Listening, Communication, and Police Brutality

It’s been a little over a month since the shootings of Alton Sterling, Phil Castile, and the police officers in Dallas and Baton Rouge, and I still don’t have the words to describe my emotions. I can say that I am still hurting, angry, terrified, and confused. But it’s more than that. I grieve with my black brothers and sisters across the nation and I wonder about my future here in the States as a black woman.

What’s going to happen to me if I am ever pulled over by a police officer for something I didn’t do? What’s going to happen if I’m out walking in my neighborhood and someone calls 911 on me because I look “black and suspicious”? What’s going to happen the next time I’m in a store and a clerk sees me wandering around?

After Sterling and Castile were shot, not one of my friends asked me how I was doing or if I was affected by the news. I’d even been posting about my pain and confusion on Facebook. But do you know what happened after the police officers were killed in Dallas? Family members and Facebook friends jumped on their keyboards typing out “Pray for Dallas” and “Blue Lives Matter” as fast as they could. I respect law enforcement and was hurting for the policemen’s families too but what does that mean to me when people do that? How do you think that makes me feel?

I am a black girl growing up in a white family so there is only so much that they can understand or help me with. They are not cautious for the same reasons when driving by a police car. They have never been followed around in a store because of their skin color. They’ve never been stared at when they’re out walking the dog in an unfamiliar neighborhood.

Please don’t think that I am whining or complaining. I am merely stating how I am doing because no one is bothering to ask. And If you don’t ask, then you will never know. If you will never know, you will never be aware. If you will never be aware, you cannot help. And if you cannot help, you cannot make change happen.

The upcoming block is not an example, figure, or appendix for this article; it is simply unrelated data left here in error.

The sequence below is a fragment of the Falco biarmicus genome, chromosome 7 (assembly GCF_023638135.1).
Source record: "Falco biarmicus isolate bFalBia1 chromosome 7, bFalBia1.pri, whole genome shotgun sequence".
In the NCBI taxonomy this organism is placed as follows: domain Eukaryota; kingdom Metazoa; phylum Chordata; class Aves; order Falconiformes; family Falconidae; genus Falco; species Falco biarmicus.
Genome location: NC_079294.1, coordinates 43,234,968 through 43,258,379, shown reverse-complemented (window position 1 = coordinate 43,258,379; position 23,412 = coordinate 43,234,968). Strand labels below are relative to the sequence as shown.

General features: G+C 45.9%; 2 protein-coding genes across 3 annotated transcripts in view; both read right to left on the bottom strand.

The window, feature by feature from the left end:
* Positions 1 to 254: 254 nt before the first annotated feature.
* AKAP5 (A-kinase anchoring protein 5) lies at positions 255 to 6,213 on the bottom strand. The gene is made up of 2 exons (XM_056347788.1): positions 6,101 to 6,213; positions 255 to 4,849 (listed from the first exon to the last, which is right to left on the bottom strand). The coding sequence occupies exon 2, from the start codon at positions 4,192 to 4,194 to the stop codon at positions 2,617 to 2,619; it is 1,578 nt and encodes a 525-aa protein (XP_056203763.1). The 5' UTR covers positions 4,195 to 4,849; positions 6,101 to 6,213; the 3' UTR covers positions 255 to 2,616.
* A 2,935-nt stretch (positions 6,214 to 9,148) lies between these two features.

Even if you have your own ideas about “black lives matter” or “who was at fault” now is not the time to be discussing that with your black friends who are hurting. Please stop asking me my opinion on the BLM movement or police brutality if you haven’t first seen how I am doing. Please don’t cover up our shouts of “black lives matter” with “all lives matter”. I don’t care if you think every life is already equal or that every police officer is a wonderful person. Now is not the time to be screaming that in our faces. We are hurting, mourning, and crying. We are angry, scared, confused. But most of all, we are feeling silenced.


ALICIA is a-20 year-old Beninoise-American, currently majoring in Early Childhood Education in NW Arkansas. In addition to her love for little kids and spicy food, she spends her free time reading, watching movies, and trying to maintain her unruly afro puff. Alicia uses her blog to speak out against social injustice.

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